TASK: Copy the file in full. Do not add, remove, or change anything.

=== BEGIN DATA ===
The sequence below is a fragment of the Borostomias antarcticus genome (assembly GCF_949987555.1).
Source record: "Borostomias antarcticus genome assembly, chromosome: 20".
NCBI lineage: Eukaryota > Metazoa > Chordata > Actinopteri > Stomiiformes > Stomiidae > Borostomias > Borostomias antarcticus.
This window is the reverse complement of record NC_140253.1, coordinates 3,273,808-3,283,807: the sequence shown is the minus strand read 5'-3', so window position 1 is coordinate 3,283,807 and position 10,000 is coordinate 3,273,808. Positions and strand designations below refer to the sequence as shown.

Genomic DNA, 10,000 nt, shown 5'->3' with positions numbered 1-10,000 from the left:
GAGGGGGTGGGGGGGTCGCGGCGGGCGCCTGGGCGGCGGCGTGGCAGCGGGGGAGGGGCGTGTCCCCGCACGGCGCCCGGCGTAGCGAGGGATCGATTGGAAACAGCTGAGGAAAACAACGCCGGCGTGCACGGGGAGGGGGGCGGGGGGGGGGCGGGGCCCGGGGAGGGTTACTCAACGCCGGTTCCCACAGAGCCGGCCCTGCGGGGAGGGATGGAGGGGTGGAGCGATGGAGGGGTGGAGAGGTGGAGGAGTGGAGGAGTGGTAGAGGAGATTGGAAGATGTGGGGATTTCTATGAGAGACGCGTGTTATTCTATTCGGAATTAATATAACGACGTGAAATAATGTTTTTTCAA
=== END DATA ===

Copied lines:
The sequence below is a fragment of the Borostomias antarcticus genome (assembly GCF_949987555.1).
Source record: "Borostomias antarcticus genome assembly, chromosome: 20".
NCBI lineage: Eukaryota > Metazoa > Chordata > Actinopteri > Stomiiformes > Stomiidae > Borostomias > Borostomias antarcticus.
This window is the reverse complement of record NC_140253.1, coordinates 3,273,808-3,283,807: the sequence shown is the minus strand read 5'-3', so window position 1 is coordinate 3,283,807 and position 10,000 is coordinate 3,273,808. Positions and strand designations below refer to the sequence as shown.

Genomic DNA, 10,000 nt, shown 5'->3' with positions numbered 1-10,000 from the left:
GAGGGGGTGGGGGGGTCGCGGCGGGCGCCTGGGCGGCGGCGTGGCAGCGGGGGAGGGGCGTGTCCCCGCACGGCGCCCGGCGTAGCGAGGGATCGATTGGAAACAGCTGAGGAAAACAACGCCGGCGTGCACGGGGAGGGGGGCGGGGGGGGGGCGGGGCCCGGGGAGGGTTACTCAACGCCGGTTCCCACAGAGCCGGCCCTGCGGGGAGGGATGGAGGGGTGGAGCGATGGAGGGGTGGAGAGGTGGAGGAGTGGAGGAGTGGTAGAGGAGATTGGAAGATGTGGGGATTTCTATGAGAGACGCGTGTTATTCTATTCGGAATTAATATAACGACGTGAAATAATGTTTTTTCAA